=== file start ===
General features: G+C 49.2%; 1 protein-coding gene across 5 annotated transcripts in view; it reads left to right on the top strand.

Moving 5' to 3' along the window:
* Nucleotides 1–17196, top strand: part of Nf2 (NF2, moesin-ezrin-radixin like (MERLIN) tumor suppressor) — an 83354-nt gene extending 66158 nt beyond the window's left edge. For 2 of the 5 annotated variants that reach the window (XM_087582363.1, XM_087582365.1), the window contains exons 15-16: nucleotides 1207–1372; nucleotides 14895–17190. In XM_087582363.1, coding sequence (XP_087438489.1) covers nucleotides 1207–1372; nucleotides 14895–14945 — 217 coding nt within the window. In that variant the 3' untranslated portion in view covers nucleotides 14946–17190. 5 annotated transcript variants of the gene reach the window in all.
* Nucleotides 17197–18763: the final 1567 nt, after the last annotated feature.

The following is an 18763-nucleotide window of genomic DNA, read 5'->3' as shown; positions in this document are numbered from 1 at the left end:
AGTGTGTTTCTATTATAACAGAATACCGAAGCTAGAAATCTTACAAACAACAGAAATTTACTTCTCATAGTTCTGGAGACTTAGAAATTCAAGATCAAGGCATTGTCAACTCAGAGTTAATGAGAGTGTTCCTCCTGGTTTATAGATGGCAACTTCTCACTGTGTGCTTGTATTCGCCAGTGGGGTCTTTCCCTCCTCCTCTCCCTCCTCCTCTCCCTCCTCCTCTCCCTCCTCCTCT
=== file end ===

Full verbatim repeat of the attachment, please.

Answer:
General features: G+C 49.2%; 1 protein-coding gene across 5 annotated transcripts in view; it reads left to right on the top strand.

Moving 5' to 3' along the window:
* Nucleotides 1–17196, top strand: part of Nf2 (NF2, moesin-ezrin-radixin like (MERLIN) tumor suppressor) — an 83354-nt gene extending 66158 nt beyond the window's left edge. For 2 of the 5 annotated variants that reach the window (XM_087582363.1, XM_087582365.1), the window contains exons 15-16: nucleotides 1207–1372; nucleotides 14895–17190. In XM_087582363.1, coding sequence (XP_087438489.1) covers nucleotides 1207–1372; nucleotides 14895–14945 — 217 coding nt within the window. In that variant the 3' untranslated portion in view covers nucleotides 14946–17190. 5 annotated transcript variants of the gene reach the window in all.
* Nucleotides 17197–18763: the final 1567 nt, after the last annotated feature.

The following is an 18763-nucleotide window of genomic DNA, read 5'->3' as shown; positions in this document are numbered from 1 at the left end:
AGTGTGTTTCTATTATAACAGAATACCGAAGCTAGAAATCTTACAAACAACAGAAATTTACTTCTCATAGTTCTGGAGACTTAGAAATTCAAGATCAAGGCATTGTCAACTCAGAGTTAATGAGAGTGTTCCTCCTGGTTTATAGATGGCAACTTCTCACTGTGTGCTTGTATTCGCCAGTGGGGTCTTTCCCTCCTCCTCTCCCTCCTCCTCTCCCTCCTCCTCTCCCTCCTCCTCT